The Qur'an, therefore, brings to their notice that the real cause for which they strive is not dependent on the life or interest of one person, however great he may be but on the highest ideal, God, Who never dies, Who represents the healthiest ideal of life on this earth. When the Holy Prophet actually died, and there was fear of revolt, Abu Bakr rose to the occasion and pointed out to the people the truth behind the whole movement initiated by the Holy Prophet:
"Those who accepted Islam thinking they worshipped Muhammad should know that Muhammad has died; but those who joined our ranks for the sake of a great ideal should know that God, the embodiment of that ideal, is living and shall live forever."
The love for God for these people was love and active striving for the establishment of an Ideal State or a world community based on the highest moral principles, the benefits of which would be open to all mankind irrespective of any national, racial or class consideration. Such a universal and lofty ideal is possible only if people submit, of their own free will, to God who represents in His person the best ethical values.
No Bacchanalian orgies elsewhere could surpass the Arab indulgence in alcohol those days. They had three meals, but they worshipped Bacchus five times a day. When the time came for the Prophet to introduce total abstinence among them, the streets of Medina overflowed with the detestable contents of the wine-barrels which were emptied at one magic word of the Prophet. One word from the mastermind, and the five times were fixed for the worship of God. Such radical revolutions in the morals of people cannot be worked without one's being at the climax of spirituality and Muhammad (on whom be Salaam) was so. His duties increased with his ministry, but nothing could keep him back from his communion with God and spending his days in action but nights in long prayers. Even in the busy life of Medina one could see his feet swelling, as for nights together he was in the presence of God, and continued this till he left the world.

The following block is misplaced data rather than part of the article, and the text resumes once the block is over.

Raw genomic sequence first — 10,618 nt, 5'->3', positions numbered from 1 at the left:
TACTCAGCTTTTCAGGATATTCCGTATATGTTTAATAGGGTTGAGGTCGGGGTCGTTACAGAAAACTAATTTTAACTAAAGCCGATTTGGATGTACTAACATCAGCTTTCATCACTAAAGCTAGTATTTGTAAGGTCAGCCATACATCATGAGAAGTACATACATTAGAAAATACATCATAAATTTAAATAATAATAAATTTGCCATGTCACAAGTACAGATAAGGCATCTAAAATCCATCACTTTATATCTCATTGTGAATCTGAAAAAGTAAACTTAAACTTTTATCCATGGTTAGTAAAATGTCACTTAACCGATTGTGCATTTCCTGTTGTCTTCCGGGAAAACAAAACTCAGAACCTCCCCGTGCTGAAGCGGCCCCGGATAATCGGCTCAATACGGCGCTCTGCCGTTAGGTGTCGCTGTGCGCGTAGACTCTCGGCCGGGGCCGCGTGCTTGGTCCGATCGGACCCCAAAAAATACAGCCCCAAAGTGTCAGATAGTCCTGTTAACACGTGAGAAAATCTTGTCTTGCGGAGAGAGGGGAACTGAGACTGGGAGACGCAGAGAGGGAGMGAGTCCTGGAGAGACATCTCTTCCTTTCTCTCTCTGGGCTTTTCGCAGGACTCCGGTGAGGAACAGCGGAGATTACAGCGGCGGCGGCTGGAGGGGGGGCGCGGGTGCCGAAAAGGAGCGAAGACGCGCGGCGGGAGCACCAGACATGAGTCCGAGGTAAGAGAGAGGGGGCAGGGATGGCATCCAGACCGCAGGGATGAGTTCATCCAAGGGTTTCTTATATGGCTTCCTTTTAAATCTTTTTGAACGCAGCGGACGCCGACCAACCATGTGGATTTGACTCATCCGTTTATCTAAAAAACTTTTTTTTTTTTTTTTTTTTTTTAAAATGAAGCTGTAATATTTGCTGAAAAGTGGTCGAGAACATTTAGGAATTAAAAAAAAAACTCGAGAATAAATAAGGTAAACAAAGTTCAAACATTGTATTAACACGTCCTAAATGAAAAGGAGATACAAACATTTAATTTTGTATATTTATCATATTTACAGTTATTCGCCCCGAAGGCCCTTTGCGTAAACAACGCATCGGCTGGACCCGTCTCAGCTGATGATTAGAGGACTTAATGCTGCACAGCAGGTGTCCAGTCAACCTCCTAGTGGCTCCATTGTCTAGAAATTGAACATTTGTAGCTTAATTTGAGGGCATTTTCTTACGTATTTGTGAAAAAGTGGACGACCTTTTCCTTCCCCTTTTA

There are various activities most necessary for human society. But Christ, as reported in the Evangelical records, could not be a guide in them. A king on throne, a judge on the bench, a statesman in his cabinet, and general in the field, are as necessary units of human society as a teacher of morality.
To fast and see visions, to pray away the midnight hours and to talk with God through the watches, as Cardinal Newman wrongly thinks, is NOT whole spirituality. The week-day side of our life in the words of J.R. Ruller, D.D.;
"has a great deal more to do with spiritual life, with the building of our character, with our growth in grace, than many of us think. On the other hand, no day can be made beautiful whose secular side is not so full and complete as its religious side."